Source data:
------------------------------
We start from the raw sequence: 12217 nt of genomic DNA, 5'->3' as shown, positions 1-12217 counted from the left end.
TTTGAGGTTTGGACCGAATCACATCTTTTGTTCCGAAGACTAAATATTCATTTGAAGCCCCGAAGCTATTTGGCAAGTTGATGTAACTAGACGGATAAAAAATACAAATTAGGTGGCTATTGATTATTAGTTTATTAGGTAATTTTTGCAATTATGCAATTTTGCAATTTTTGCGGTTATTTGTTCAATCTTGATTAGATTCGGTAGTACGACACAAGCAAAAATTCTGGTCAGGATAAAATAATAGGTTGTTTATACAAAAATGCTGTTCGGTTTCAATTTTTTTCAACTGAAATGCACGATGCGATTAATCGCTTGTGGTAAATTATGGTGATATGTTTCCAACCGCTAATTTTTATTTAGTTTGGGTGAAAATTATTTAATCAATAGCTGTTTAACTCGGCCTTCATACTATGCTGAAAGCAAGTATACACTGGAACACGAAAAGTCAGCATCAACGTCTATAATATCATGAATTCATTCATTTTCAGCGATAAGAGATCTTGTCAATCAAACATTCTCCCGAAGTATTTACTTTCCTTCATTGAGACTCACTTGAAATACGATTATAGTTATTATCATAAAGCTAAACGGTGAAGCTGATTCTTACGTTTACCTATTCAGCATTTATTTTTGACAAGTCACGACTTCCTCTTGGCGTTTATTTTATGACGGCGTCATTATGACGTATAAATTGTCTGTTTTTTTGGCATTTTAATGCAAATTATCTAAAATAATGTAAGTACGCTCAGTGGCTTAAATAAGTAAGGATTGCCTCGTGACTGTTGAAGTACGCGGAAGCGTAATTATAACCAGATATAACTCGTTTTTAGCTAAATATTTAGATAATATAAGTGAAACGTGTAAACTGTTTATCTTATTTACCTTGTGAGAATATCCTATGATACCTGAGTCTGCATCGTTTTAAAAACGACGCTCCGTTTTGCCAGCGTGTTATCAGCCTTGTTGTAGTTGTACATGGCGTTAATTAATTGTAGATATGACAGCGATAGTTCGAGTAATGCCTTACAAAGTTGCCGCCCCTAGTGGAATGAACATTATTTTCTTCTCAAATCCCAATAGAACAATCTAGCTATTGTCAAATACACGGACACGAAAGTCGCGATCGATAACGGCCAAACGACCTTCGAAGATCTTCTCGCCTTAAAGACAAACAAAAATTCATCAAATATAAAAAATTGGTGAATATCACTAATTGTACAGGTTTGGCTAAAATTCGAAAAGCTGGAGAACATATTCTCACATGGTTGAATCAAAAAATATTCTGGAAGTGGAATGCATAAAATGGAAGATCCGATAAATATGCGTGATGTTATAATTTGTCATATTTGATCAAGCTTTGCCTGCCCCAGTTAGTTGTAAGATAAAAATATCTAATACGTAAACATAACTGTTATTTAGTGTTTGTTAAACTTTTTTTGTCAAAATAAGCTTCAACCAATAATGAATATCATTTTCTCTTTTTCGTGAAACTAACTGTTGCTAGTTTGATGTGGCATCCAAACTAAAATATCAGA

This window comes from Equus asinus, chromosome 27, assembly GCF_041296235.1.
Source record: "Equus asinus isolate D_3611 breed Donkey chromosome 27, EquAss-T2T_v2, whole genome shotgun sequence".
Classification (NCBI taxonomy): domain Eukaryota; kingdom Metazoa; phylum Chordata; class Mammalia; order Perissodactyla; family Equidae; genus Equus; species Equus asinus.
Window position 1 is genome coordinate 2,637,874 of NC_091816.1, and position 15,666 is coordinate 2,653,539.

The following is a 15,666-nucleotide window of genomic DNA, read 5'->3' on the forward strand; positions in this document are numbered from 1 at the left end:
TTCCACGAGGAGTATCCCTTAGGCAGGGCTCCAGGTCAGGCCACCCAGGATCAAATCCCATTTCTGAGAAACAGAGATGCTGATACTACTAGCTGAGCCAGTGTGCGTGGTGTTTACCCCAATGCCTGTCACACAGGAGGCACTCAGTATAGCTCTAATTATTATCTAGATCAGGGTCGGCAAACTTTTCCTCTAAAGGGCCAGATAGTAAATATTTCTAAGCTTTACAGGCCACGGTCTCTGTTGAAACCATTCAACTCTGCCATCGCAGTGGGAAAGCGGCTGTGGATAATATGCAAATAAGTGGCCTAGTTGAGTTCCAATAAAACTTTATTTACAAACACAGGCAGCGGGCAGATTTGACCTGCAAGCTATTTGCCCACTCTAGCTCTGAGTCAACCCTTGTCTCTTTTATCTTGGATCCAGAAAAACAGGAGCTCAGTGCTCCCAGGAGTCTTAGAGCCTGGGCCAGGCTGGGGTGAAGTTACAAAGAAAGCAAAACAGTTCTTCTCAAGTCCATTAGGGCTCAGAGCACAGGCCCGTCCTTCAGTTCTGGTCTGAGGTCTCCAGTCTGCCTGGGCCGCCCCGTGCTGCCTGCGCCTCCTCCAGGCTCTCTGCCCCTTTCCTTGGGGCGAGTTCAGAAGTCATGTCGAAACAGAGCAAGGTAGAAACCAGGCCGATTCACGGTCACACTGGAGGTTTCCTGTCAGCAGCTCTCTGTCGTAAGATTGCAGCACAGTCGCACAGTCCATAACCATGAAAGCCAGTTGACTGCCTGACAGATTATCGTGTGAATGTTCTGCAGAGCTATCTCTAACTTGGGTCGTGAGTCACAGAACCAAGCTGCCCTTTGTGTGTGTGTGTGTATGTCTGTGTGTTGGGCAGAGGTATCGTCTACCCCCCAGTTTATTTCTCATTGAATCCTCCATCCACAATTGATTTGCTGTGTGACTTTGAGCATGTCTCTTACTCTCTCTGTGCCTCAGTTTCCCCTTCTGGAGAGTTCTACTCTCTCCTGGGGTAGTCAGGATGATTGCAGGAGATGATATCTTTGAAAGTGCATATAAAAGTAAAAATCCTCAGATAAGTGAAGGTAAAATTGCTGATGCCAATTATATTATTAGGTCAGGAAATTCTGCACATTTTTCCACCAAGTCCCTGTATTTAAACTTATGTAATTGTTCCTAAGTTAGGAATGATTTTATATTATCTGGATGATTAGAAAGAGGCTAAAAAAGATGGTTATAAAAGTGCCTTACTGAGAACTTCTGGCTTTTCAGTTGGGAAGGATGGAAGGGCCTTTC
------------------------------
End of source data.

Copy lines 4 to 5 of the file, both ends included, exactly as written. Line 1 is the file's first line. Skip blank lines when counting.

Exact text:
Source record: "Equus asinus isolate D_3611 breed Donkey chromosome 27, EquAss-T2T_v2, whole genome shotgun sequence".
Classification (NCBI taxonomy): domain Eukaryota; kingdom Metazoa; phylum Chordata; class Mammalia; order Perissodactyla; family Equidae; genus Equus; species Equus asinus.